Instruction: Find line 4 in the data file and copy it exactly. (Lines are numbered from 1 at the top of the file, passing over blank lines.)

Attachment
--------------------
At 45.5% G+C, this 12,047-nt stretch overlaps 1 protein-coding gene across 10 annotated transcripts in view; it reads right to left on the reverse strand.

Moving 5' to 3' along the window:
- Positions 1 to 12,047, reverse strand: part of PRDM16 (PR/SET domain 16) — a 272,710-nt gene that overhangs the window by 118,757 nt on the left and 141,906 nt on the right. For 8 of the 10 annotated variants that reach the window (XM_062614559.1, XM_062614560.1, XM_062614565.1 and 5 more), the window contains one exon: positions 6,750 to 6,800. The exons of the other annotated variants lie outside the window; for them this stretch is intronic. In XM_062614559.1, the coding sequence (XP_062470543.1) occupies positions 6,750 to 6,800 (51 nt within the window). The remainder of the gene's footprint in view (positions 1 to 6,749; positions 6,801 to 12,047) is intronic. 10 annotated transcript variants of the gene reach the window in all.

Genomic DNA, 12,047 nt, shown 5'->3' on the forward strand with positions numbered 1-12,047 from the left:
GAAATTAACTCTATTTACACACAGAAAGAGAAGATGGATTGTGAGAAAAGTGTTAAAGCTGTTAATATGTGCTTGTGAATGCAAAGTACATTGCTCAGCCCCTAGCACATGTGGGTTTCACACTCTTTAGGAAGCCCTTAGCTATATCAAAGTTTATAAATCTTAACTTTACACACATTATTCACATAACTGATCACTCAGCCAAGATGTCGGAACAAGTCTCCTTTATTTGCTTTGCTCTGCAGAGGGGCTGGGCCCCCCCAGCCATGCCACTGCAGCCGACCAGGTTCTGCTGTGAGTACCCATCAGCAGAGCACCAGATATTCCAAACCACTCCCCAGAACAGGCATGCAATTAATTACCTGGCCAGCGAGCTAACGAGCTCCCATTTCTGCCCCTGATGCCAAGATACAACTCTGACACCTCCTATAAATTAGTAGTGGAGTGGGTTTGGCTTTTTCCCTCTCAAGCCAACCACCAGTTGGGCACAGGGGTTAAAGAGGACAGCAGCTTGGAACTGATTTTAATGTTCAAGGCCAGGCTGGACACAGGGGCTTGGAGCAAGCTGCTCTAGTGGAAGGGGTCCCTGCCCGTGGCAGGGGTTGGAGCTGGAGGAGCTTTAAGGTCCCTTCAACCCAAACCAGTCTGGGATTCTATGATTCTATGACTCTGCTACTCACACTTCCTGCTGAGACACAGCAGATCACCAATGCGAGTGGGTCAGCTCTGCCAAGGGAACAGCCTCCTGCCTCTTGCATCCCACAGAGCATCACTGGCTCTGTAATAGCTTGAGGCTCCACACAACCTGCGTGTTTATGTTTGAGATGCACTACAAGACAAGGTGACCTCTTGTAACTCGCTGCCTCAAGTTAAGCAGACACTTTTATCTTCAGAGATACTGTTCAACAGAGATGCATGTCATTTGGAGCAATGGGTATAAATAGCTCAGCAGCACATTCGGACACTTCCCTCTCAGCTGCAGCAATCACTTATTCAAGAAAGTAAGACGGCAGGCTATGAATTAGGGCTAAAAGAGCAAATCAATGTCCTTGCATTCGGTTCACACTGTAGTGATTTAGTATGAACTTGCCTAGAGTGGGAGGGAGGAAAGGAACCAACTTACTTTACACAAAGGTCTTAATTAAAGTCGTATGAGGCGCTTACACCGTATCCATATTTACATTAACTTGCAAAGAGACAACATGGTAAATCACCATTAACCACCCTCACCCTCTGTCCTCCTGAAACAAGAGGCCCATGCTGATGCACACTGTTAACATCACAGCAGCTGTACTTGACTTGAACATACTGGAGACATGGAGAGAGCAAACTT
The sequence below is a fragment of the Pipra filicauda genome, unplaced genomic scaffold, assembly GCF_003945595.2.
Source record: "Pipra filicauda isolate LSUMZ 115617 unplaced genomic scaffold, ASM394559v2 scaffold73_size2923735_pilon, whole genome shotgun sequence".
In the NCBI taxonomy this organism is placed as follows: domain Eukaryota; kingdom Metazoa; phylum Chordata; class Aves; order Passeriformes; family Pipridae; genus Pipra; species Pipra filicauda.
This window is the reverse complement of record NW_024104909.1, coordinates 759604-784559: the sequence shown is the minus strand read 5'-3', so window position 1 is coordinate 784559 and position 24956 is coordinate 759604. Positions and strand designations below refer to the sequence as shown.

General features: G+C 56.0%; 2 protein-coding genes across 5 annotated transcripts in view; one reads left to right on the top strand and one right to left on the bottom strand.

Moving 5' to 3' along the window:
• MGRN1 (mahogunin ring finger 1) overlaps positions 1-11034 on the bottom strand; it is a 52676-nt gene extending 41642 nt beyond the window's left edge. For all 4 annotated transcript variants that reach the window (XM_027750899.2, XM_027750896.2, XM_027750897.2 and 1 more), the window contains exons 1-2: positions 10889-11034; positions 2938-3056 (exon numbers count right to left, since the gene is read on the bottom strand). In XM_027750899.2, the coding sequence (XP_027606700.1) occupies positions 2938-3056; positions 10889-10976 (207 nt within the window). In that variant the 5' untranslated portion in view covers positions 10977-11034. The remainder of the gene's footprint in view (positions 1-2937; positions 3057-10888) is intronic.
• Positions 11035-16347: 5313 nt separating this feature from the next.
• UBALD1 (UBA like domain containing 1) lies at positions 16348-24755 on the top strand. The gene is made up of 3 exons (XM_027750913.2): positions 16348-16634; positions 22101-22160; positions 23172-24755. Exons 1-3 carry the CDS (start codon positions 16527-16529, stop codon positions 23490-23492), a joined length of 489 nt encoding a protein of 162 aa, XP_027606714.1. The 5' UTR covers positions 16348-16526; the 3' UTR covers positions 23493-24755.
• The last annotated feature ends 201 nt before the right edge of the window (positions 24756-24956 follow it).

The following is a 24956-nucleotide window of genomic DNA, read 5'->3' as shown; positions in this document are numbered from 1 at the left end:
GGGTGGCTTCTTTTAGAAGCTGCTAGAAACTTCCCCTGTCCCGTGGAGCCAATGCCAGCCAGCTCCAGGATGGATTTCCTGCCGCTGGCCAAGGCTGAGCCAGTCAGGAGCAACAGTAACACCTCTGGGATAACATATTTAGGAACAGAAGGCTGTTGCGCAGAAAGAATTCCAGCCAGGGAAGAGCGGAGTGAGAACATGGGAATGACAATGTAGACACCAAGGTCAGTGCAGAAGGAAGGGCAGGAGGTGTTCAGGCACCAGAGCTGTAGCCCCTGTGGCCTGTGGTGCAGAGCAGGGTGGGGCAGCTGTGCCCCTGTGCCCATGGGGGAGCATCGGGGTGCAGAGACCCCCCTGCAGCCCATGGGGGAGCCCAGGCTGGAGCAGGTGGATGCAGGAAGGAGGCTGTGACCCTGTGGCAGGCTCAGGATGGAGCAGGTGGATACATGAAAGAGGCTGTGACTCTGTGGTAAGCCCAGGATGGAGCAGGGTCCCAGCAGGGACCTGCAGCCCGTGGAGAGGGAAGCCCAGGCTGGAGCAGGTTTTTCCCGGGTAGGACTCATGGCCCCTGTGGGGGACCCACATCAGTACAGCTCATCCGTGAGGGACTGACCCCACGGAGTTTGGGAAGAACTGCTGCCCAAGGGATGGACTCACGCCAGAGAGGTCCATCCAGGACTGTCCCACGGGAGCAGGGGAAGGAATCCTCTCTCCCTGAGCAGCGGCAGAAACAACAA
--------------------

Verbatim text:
Genomic DNA, 12,047 nt, shown 5'->3' on the forward strand with positions numbered 1-12,047 from the left: